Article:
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Analysis

The roots of the Sino-Forest mystery Add to ...

But a former company executive involved in the project told the Globe it never produced a single panel.

According to Qi Shuxiong, who in 1994 retired as director of the Leizhou Forestry Bureau to join Sino-Forest’s board of directors, Sino-Forest invested $1-million into the joint venture, but it never got anywhere near the point where it could start generating revenues. Mr. Qi said the joint venture came to an abrupt halt in 1995 when the provincial Guangdong Forestry Bureau pulled rank on the smaller Leizhou office and cancelled the operation in favour of another, bigger project – a pulp mill that would draw trees from the same eucalyptus plantation.

“The ($60-million in sales) information must be incorrect,” Mr. Qi, who retired from the Sino-Forest board in 2003, said in an in-person interview conducted in the Chinese city of Guangzhou. “We didn’t produce a log. There was no warehouse or factory. … It was only in the planning stage.”

Less than a week later, Mr. Qi e-mailed and phoned The Globe and Mail asking to change his account. Despite being one of the seven signatories on the agreement that eventually wound down the joint venture in 1998, he said he had only been a technical adviser, and thus couldn't be sure what had or hadn't been produced by the factory.

Mr. Qi said he had received an angry phone call from Mr. Poon shortly after The Globe had tried to contact the Sino-Forest president for comment on this article.

The Leizhou Forestry Bureau filed a letter in 1999 that attacked Sino-Forest for misusing funds and alleged it had siphoned off some of the $1-million it had originally invested. It now says it has no one on staff who can remember the details of the 17-year-old enterprise or why it failed.

“I don’t know how [Sino-Forest] grew so quickly. I wasn’t involved any more. I’m a scientist, anyway. ... the CEO [Allen Chan] is in charge of the financing,” Mr. Qi said.

The shifting stories and details lost in time – as well as the company's apparent effort to control what is said by whom – highlight the difficulties faced by those looking to find the truth about Sino-Forest. The company’s independent committee recently said its investigation, initially scheduled to wrap up by September, may take until the end of the year because the job of gathering the data is so complex.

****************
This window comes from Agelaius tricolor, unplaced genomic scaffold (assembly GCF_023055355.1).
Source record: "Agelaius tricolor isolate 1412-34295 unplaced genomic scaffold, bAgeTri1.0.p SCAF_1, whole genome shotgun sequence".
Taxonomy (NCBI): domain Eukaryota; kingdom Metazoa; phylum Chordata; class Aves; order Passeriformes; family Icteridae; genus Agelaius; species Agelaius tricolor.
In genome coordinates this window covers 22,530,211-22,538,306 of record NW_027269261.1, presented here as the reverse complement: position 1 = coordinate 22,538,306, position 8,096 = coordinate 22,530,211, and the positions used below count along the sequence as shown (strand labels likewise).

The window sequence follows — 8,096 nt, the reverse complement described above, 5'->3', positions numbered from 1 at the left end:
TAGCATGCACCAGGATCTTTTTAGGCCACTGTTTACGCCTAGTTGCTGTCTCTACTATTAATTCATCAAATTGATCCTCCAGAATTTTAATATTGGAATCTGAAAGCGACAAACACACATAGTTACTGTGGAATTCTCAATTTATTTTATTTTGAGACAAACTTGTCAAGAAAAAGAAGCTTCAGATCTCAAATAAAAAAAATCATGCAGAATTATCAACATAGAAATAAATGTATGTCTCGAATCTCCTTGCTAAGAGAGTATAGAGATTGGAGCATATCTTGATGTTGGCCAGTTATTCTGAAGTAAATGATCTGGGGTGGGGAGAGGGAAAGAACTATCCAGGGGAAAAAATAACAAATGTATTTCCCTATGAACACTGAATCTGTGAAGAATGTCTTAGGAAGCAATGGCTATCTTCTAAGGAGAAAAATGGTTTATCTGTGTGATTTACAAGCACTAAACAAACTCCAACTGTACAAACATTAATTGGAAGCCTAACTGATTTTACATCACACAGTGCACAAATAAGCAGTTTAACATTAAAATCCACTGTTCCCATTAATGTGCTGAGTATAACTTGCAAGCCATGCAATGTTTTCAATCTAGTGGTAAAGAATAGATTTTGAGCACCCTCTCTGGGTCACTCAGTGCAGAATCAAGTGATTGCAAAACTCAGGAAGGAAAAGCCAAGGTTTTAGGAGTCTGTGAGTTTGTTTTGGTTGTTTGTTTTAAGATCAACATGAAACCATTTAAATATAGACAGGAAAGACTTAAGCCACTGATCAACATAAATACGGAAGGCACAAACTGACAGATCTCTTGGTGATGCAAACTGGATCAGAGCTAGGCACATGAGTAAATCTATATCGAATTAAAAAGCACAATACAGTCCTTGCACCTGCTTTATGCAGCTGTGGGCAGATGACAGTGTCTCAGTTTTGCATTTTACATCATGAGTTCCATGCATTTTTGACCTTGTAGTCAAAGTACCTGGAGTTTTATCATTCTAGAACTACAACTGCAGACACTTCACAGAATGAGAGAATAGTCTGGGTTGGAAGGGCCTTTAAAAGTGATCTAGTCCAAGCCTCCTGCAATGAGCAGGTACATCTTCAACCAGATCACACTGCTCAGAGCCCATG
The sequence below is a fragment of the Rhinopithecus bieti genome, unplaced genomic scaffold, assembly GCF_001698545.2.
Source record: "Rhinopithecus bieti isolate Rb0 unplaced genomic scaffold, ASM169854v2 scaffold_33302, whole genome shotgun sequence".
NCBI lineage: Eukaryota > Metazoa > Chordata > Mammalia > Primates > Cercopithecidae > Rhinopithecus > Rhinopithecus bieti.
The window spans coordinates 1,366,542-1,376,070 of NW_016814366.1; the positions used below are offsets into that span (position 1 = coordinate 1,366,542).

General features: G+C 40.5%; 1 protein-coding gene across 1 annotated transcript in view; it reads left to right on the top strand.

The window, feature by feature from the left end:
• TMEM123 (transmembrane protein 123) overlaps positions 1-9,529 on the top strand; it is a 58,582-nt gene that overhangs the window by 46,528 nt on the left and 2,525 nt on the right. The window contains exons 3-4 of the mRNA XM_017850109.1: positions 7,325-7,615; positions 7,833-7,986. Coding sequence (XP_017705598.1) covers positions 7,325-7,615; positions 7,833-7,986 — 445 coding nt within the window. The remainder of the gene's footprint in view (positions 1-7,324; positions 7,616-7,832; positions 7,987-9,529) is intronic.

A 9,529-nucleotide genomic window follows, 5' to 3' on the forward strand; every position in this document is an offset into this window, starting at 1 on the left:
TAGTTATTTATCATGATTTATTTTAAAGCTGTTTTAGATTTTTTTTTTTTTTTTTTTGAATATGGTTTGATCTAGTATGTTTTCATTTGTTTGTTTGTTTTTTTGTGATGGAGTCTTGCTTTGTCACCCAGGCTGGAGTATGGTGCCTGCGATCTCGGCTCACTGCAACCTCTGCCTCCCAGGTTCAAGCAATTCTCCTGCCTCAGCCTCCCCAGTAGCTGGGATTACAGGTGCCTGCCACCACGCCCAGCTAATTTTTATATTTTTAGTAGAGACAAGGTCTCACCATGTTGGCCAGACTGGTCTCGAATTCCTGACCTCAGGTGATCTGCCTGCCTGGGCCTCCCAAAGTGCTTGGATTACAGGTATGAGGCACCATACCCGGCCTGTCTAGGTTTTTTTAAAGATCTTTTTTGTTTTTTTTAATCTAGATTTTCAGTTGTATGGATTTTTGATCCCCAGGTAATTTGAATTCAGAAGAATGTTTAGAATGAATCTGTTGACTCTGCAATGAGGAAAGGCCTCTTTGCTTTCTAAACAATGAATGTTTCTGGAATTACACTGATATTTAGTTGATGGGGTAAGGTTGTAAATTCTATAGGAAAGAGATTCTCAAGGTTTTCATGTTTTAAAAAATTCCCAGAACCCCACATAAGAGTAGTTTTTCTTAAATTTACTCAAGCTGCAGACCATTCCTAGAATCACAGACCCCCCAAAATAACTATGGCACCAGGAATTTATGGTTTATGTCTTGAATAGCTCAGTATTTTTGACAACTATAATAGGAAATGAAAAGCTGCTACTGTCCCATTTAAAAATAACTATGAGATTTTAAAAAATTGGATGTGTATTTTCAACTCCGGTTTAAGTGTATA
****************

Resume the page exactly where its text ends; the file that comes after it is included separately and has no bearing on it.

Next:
The mystery of Mandra

Even though the Leizhou joint venture failed to produce a single board, Sino-Forest kept growing. From 1994 until 2010, the company reported profit increases in every year but one.

In addition to raising their social status in China, Sino-Forest’s rising share price helped line the pockets of its co-founders. According to Bloomberg, since 2006 alone, Mr. Chan has sold $3-million (Canadian) worth of Sino-Forest shares and Mr. Poon has unloaded more than $30.1-million worth of company stock.

As Sino-Forest’s profits and assets continued to increase, Canadian and international investors clamoured to get in on a series of stock and debt offerings in the belief that the company was a proxy for China’s surging economic growth. Mr. Chan and his partner Mr. Poon didn’t disappoint. They used proceeds from these sales to snap up more trees and sign deals with suppliers to buy more timber. Sino-Forest soon dwarfed its competitors, and was, by far, the largest owner of forestry assets in mainland China.

There are questions, however, about the quality and validity of some of the assets Sino-Forest was buying. For example, the company completed in February, 2010, a deal to buy Mandra Forestry Holdings Ltd. At the time, Mr. Chan hailed the acquisition in glowing terms. But considering Mandra’s shaky financial position, it’s unclear what the benefit of the acquisition was other than to inflate Sino-Forest’s timber reserves and enable it to raise more money from investors.

Sino-Forest said Mandra would add more than 150,000 hectares of trees to its holdings, an increase of more than 30 per cent. Mr. Chan raved about the location of the trees, in eastern China, not far from economically vibrant Shanghai. “Mandra’s plantations will be sustainably harvest[ed], while generating substantial cash flow,” he said.

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